Intangled in Intarsia

I didn’t get a lot of knitting done this past weekend. Instead, I spent a lot of type hacking my TiVo (this is “stuff I do with my hands”). It’s got bigger hard drives now (to record 10 days of TV, yes, days) and an ethernet card, and pretty soon, I’ll be able to transfer shows from it to my Macintosh and burn DVDs.

For the curious, here are a few pictures. The first is what the inside of a TiVo looks like. It’s really just a computer. The second is the hacking setup — I had to put the TiVo hard drive into a PC to format it and I needed my Mac laptop to read the webpages with the instructions. The last is a close-up of the “tools” I had to add to the PC to temporarily hold the hard drives (see the Cadbury Egg box near the middle and at the very bottom, under the hard drive in the lower left corner, is a GladWare container that I used as a platform - it was just the right size).

But enough about that.

In the odd moments that I did knit (watching my TiVo, hoping I didn’t break it), I worked on the Mouse Baby Blanket. I’m more than half finished as you can see in this photo:

As you might guess, there’s a lot of instarsia. For the non-knitters, “intarsia” is the practise of knitting with multiple balls of yarn to create color blocks. Everywhere I switch colors, there is another ball of yarn. Fortunately, I can start over at each new row of squares. But, with the 4 different squares and the two sections of edging, and the adornments of stripes or polka dots or mice (the grey blobs), that’s a lot of balls to keep in the air. So all I see is this:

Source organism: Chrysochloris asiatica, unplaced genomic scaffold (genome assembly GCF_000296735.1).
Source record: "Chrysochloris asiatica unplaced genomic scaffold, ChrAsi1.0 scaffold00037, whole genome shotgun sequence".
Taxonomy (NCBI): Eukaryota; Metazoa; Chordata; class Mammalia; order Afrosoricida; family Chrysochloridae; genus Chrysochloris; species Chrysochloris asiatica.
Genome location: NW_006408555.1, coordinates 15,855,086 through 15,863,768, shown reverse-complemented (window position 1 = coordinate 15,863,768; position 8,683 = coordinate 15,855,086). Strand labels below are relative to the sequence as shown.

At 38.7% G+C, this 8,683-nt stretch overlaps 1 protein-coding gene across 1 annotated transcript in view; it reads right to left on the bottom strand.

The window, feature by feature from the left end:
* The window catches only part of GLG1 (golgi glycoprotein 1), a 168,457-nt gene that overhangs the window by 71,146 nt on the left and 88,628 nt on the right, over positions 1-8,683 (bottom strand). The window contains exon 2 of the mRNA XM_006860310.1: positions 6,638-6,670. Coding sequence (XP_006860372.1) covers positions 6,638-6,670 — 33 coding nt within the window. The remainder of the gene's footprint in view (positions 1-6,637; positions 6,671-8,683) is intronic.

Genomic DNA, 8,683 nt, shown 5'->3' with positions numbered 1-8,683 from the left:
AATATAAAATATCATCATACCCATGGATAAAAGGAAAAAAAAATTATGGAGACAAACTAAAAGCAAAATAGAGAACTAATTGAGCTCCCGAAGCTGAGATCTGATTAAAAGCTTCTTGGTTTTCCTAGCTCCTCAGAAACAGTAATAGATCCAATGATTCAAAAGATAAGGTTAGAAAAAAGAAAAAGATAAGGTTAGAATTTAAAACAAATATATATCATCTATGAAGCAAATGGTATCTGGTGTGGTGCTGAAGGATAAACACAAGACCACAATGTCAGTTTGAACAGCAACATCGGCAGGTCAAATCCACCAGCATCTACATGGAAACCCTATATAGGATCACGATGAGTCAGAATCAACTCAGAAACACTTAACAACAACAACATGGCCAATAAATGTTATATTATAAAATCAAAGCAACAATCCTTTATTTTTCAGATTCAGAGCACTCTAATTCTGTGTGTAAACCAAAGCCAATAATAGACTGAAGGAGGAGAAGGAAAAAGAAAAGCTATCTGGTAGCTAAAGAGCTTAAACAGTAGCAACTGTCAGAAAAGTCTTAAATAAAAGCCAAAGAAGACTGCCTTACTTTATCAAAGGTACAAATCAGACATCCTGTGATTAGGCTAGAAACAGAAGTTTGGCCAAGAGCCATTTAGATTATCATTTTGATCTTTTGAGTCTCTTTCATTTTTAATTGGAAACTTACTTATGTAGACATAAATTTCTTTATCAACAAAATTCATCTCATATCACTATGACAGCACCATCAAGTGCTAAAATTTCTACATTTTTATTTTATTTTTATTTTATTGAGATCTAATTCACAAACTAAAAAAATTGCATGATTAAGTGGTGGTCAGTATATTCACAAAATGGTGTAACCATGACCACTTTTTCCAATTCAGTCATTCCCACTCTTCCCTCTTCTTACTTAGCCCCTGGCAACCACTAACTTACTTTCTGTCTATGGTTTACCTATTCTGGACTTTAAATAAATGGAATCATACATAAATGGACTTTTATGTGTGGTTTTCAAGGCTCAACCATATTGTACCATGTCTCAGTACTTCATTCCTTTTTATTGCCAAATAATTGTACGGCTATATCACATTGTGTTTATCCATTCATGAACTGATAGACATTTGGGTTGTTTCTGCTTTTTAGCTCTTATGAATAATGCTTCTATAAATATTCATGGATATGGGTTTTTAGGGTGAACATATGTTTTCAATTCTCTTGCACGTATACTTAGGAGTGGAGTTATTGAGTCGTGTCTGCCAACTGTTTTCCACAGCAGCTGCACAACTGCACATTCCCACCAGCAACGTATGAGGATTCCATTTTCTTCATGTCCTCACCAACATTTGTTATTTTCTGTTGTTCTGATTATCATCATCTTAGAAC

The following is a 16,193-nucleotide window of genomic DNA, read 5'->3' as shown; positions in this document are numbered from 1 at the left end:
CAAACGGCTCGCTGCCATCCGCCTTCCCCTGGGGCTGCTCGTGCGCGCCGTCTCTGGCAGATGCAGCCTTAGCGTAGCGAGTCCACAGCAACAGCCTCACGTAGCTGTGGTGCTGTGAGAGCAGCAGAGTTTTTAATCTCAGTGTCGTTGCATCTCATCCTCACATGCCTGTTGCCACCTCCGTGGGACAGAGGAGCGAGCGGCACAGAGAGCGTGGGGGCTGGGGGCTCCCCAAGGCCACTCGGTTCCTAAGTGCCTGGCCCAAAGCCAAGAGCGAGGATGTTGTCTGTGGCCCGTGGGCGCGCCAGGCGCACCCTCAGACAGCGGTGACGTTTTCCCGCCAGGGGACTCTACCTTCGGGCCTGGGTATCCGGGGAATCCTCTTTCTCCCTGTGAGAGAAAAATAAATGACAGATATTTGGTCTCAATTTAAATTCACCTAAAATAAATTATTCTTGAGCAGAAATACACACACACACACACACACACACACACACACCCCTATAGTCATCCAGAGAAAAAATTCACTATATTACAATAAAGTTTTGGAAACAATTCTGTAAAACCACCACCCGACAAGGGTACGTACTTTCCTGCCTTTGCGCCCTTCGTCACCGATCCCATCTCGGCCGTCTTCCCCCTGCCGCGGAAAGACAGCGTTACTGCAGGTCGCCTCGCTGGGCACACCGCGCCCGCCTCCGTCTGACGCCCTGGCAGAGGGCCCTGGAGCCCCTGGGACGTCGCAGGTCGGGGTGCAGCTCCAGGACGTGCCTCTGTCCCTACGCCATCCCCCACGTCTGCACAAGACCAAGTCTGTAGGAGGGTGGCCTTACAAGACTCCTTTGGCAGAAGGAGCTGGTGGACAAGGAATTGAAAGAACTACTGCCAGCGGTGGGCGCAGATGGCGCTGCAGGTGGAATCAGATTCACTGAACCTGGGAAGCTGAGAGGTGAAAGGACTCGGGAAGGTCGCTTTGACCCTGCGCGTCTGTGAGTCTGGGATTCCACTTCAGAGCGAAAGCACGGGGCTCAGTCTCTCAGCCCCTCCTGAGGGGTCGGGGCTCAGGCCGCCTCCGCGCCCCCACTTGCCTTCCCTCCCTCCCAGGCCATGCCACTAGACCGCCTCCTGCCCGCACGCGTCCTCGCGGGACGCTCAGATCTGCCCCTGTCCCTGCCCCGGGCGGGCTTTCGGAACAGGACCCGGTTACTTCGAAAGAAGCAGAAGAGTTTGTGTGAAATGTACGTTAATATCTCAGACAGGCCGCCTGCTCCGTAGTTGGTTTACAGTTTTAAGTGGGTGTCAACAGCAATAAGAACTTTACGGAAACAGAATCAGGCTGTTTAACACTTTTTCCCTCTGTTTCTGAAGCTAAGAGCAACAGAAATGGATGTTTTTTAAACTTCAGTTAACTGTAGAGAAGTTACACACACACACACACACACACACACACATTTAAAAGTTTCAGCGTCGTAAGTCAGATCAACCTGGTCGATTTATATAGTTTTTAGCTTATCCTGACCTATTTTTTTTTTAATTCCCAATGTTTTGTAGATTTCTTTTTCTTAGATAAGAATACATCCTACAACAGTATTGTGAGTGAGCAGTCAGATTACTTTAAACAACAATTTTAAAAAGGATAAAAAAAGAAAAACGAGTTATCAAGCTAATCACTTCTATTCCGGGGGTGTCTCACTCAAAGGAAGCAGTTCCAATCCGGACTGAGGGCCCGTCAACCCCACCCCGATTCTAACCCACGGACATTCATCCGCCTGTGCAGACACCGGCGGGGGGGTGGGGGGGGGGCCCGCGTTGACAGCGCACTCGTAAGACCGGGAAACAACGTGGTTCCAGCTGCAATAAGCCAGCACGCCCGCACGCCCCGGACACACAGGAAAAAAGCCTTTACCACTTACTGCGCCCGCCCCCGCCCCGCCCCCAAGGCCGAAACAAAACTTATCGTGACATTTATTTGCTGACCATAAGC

Now, I could use some yarn bobbins instead of whole balls, but the squares are pretty big and I’m doing enough weaving at the corners and for the embellishments that I don’t want to risk having too little yarn on a bobbin. I finally had the epiphany over the weekend to stick each ball in a separate ziploc bag. This minimizes the tangling. And I’ve worked out a great system where I line up the balls I’m working and do a quick swap when I have to switch colors and twist the yarn. But the bags are slippery and they take up a lot of room next to me on the couch. And my husband eyes it all with disdain, because after all, he thinks he should get the whole couch. What I really need is a small milk crate with individual cubbies to stick each ball in. A bag won’t do, because I want something rigid that will hold the balls upright in their proper places. Maybe it’s time to run out to the liquor store (to find a box with cubbies!).

The good news is that there end up being so many tails to weave in with this project, that I pause to take the time to do it after I complete each row of squares. Otherwise, I get hopelessly tangled while I’m working. So when I finish this blanket, there will be minimal finishing work to do.

I was going to say something about the dangers of reading other knitter’s blogs, causing one to want to do yet more projects. But not tonight.